Reporter's Notes: The Hayward Fault
Updated: On March 11, 2011, a massive 8.8 magnitude earthquake hit the Pacific Ocean nearby Northeastern Japan. The quake, and a tsunami that followed, caused massive damage and loss of life. The news put quake prone California on alert. While many of us would rather not think about the possibility of another major quake, we are surrounded by active faults. One East Bay fault has scientists especially concerned.
It's been called the most dangerous fault in the U.S. The Hayward Fault runs 40 miles, from San Pablo Bay to Fremont, through some of the most densely populated areas in the country. Every 140 years for the past two thousand the Hayward Fault has jolted the East Bay. Geologists have figured out the regular history of these quakes by carbon dating trenches along the fault. A lesser known cousin of the San Andreas the Hayward fault is a creeper. Basically, it moves, slowly, along the surface but deep inside… it's locked until tension builds up and and it slips. It appears that it is time for the fault to slip again. The last major earthquake on the Hayward fault was 1868. Scientists believe that the temblor registered 7.0 in magnitude. Hayward and San Leandro were devastated. But if the quake were to happen today, it would be a much different story.
I met Mary Lou Zoback out at the Fremont Bart station, which sits right on top of the Hayward Fault. She pointed out cracks in the parking lot from the creeping fault. Zoback is a geophysicist who worked 28 years at the U.S. Geological Survey and who has done catastrophe modeling of risky residential buildings. Her company estimates that a 6.8 quake, or bigger, on the Hayward Fault could cause a disaster on par with Hurricane Katrina, causing 168 billion dollars in damage and leaving at least 200,000 homeless.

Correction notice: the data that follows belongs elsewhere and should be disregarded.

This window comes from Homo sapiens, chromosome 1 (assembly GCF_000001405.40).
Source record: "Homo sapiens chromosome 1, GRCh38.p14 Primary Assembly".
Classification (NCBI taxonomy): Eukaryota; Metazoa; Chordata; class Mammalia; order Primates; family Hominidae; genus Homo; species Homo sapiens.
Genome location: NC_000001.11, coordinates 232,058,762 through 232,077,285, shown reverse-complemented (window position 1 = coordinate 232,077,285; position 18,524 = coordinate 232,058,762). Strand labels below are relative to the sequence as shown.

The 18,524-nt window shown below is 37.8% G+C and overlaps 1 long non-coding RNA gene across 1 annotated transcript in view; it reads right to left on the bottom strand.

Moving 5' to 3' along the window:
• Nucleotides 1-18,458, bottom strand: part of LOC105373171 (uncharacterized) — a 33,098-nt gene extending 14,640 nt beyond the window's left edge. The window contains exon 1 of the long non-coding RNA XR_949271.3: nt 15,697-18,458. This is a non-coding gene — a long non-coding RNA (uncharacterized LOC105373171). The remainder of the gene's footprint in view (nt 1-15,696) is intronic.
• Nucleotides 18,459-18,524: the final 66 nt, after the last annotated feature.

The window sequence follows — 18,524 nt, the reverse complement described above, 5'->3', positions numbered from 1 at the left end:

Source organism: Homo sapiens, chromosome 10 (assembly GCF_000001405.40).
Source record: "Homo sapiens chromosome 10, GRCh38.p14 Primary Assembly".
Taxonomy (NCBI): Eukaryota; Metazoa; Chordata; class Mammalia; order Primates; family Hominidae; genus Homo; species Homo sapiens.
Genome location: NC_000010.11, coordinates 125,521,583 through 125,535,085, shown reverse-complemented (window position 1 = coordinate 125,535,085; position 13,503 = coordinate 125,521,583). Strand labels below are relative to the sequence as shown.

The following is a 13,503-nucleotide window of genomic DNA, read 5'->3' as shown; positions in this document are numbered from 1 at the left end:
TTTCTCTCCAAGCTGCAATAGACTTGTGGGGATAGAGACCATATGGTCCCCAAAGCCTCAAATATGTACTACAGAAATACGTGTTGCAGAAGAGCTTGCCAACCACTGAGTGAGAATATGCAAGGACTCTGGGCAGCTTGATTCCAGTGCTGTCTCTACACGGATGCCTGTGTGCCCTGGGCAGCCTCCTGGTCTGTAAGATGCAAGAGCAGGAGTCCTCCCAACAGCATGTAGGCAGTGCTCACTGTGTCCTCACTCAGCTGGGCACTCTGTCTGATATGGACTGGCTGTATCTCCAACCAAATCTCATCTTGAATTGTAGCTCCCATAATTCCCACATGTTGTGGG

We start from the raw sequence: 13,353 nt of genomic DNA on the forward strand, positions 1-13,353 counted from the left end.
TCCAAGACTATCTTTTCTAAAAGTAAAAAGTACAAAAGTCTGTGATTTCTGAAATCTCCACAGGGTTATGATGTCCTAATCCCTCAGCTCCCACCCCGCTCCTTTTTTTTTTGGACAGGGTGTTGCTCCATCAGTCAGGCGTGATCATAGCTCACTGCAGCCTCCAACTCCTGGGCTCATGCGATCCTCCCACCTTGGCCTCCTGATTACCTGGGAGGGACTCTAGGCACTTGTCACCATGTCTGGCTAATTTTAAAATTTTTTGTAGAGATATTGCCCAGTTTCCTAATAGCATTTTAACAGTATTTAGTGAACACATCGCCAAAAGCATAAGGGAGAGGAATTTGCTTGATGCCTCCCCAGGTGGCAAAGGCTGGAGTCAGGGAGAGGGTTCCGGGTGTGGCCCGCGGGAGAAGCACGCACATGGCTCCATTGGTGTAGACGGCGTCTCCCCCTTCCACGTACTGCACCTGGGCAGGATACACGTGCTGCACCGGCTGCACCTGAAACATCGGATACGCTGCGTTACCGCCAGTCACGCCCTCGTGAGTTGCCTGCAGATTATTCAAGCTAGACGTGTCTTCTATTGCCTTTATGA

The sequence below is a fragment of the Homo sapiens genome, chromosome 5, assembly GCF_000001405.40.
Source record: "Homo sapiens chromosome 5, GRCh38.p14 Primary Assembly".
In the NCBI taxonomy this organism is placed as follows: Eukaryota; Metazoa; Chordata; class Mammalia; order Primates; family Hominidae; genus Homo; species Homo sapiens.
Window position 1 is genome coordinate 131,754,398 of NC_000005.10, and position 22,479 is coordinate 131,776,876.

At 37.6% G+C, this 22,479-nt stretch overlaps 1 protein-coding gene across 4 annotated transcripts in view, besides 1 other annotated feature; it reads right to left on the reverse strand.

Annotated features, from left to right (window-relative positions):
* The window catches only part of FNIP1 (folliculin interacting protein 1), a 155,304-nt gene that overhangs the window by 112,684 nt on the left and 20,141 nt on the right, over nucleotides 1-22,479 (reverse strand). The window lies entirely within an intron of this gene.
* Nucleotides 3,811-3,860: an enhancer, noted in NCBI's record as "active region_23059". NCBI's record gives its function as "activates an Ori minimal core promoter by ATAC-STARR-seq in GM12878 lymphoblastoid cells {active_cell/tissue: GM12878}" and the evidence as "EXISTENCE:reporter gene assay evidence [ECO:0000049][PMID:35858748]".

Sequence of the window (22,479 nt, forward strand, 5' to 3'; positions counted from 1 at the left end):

A number of public buildings in the east bay are undergoing retrofitting to make them more structurally sound. Area hospitals have until 2013 to meet seismic safety standards. There is a state inventory of public schools prone to collapse in a major quake, but no such list exists for private schools. And retrofitting standards for risky residences are confusing. I talked with Jim Cook, of Bay Area Retrofit. He says existing codes are unclear and there really is no specific licensing for seismic home retrofitters. Cook has been fighting local governments for years to improve seismic safety standards.
Homeowners can have their home evaluated but what if you are a renter? Many apartments and condos can collapse in earthquakes because they have parking or open commercial space on the first floor making this story weak or "soft." According to the Association of Bay Area Governments Earthquake and Hazards Program, soft-story apartment buildings were responsible for about two-thirds of the 46,000 uninhabitable housing units in the 1991 Northridge earthquake. In the Bay Area, unreinforced masonry (older buildings constructed of brick, stone or cement blocks) continues to be a threat.
The thought of a big earthquake is scary enough, never mind the chaos that can happen in the aftermath. But the damage from a large earthquake has repercussions that can last for a very long time. We can still see the scars from the 1989 Loma Prieta earthquake. Downtown Santa Cruz is not yet fully rebuilt and retrofitting continues on the Bay Bridge. We can prevent a lot of damage up front by shoring up our buildings and creating a family disaster plan and an earthquake kit. The Hayward Earthquake Alliance has put together some really helpful information on how to prepare for a major quake.